Novel Anticoagulation Options:Target-Specific Oral Agents an - Episode 6

Triple Therapy Risks and Rewards

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The MD Magazine Peer Exchange “Novel Anticoagulation Options: Target-Specific Oral Agents and Their Antidotes” features leading physician specialists discussing key topics in anticoagulation therapy, including the clinical characteristics of current and emerging agents and criteria for use in specific patient populations.

This Peer Exchange is moderated by Peter Salgo, MD, professor of medicine and anesthesiology at Columbia University and an associate director of surgical intensive care at the New York-Presbyterian Hospital in New York City.

The panelists are:

  • Scott Kaatz, DO, MSc, Chief Quality Officer at Hurley Medical Center in Flint, Michigan, and clinical associate professor at Michigan State University
  • Seth Bilazarian, MD, clinical and interventional cardiologist at Pentucket Medical and instructor of medicine at Harvard Medical School
  • Gerald Naccarelli, MD, Bernard Trabin Chair in Cardiology, professor of medicine and chief of the Division of Cardiology at Penn State University School of Medicine, and associate clinical director at Penn State Heart and Vascular Institute in Hershey, Pennsylvania
  • Christian T. Ruff, MD, associate physician in the cardiovascular medicine division at Brigham and Women’s Hospital, and assistant professor of medicine at Harvard Medical School in Boston

In this segment of the Peer Exchange, the panelists discuss patients’ misconceptions of the risks associated with use of anticoagulants, and the risks and benefits of using triple therapy with antiplatelets, antithrombotics, and the newer drugs.

The panelists agreed that the volume of stories patients have heard from friends and family members about bad experiences with warfarin has resulted in many patients being quite aware of the hazards associated with that drug. “Whether it’s nuisance bleeding, bruising on the skin, or more serious GI bleeding or intracranial hemorrhage, I think people are aware of the hazards of these drugs.”

But all bleeds are not the same, said Nacarrelli. Although bleeding rates overall “are the same for warfarin compared to rivaroxaban or dabigatran, it’s where the bleeds are different” that counts, he said.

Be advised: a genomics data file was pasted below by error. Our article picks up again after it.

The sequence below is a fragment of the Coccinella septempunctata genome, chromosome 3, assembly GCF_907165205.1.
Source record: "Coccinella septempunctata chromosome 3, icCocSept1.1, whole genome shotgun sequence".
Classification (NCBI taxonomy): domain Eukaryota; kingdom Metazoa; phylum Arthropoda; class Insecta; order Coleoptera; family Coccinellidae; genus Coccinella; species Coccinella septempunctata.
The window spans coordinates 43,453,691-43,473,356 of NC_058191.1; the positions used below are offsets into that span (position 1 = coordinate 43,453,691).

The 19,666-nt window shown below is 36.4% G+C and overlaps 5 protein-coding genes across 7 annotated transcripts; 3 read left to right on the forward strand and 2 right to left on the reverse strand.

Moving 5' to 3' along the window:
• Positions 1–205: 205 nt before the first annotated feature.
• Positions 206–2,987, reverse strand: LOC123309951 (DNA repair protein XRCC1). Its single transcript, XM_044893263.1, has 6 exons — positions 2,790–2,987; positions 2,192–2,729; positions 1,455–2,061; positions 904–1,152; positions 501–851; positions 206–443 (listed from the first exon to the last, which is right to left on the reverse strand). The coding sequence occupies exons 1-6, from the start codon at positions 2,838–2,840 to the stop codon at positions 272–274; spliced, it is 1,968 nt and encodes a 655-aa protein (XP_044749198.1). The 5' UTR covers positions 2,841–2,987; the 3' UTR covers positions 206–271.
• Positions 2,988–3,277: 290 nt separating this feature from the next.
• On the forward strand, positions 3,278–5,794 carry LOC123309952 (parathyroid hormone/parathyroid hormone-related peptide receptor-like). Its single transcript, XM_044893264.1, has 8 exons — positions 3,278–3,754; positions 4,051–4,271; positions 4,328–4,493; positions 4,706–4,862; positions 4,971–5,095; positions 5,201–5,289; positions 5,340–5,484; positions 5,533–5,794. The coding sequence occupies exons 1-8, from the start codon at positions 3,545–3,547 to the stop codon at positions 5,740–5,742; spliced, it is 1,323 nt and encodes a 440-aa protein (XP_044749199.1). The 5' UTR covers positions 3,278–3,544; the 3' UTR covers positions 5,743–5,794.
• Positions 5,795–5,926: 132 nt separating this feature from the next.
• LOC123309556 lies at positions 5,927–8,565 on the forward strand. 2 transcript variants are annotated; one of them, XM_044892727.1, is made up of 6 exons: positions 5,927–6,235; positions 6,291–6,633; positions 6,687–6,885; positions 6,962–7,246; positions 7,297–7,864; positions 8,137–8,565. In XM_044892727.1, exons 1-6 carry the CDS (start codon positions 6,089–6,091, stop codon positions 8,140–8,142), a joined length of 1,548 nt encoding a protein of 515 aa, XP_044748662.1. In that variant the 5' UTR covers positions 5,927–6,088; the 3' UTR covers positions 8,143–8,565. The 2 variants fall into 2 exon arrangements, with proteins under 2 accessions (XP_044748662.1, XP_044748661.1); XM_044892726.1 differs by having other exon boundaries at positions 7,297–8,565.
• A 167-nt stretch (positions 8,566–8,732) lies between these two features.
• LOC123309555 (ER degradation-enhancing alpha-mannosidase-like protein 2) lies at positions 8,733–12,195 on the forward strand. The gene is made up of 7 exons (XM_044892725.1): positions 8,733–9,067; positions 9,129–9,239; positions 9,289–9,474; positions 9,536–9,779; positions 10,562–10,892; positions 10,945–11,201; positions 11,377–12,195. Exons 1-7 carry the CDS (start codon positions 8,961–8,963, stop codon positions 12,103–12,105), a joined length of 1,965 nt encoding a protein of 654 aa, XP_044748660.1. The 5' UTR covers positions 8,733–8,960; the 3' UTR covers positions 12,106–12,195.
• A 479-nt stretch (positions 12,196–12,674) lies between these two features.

“A GI bleed doesn’t kill you; bleeding in your head does,” he said. And not only is treatment with edoxaban and apixaban associated with fewer bleeds, those drugs “don’t have bleeds that cause fatalities,” Nacarrelli added. Apixaban is approved for reducing mortality, and if you “look at all the numbers in every one of these trials, it’s very favorable in mortality because you’re reducing hemorrhagic stroke, you’re reducing big strokes and people are living longer.”

“What about triple therapy?” asked Salgo. “What are we talking about and which agents that we’re talking about are best for that?”

“All blood thinners are going to cause bleeding, no matter which ones you use,” said Ruff. “That’s part of using antiplatelets and antithrombotics. Now, the issue with triple therapy is that all anticoagulants cause bleeding, so if you add another drug or two that also causes bleeding (in triple therapy generally you use two antiplatelet agents, with aspirin and clopidogrel being the most common) now they’re on three drugs that together dramatically, exponentially increase your rates of serious bleeding.”

The clinical community is nervous about these patients because they have very, very high rates of bleeding,” Ruff said. But, in trials with these new agents, there were very few patients who actually ended up on triple therapy.”

“We have good data showing that when one of these new agents is combined with a single antiplatelet agent (say aspirin) that generally it’s still favorable because they cause less bleeding than warfarin overall,” he said. Ruff suspects that adding two agents on top of warfarin or two agents on top of one of these new agents, “is still going to favor these new agents because they’re much safer with respect to serious bleeding.”

There are several ongoing studies involving the new anticoagulants and patients who have coronary disease or stenting who require dual antiplatelet therapy. In Ruff’s opinion, these trials will likely provide a large amount of data showing that many patients who are on single antiplatelet or double antiplatelet therapy shouldn’t be on it.’

In a small subset of patients, “you’re forced to tackle this, but we should be taking many of these patients off their antiplatelet because you’re exposing them to dramatically unnecessary bleeding risks,” Ruff added.

“I think this is huge, because we know from the trials that anywhere from 25-40% of the patients in the trials were on aspirin on top of warfarin or one of the newer agents. I tell you this as a hospitalist: I spend a lot of time trying to remove unnecessary aspirin that’s sitting on top of an anticoagulant,” said Kaatz.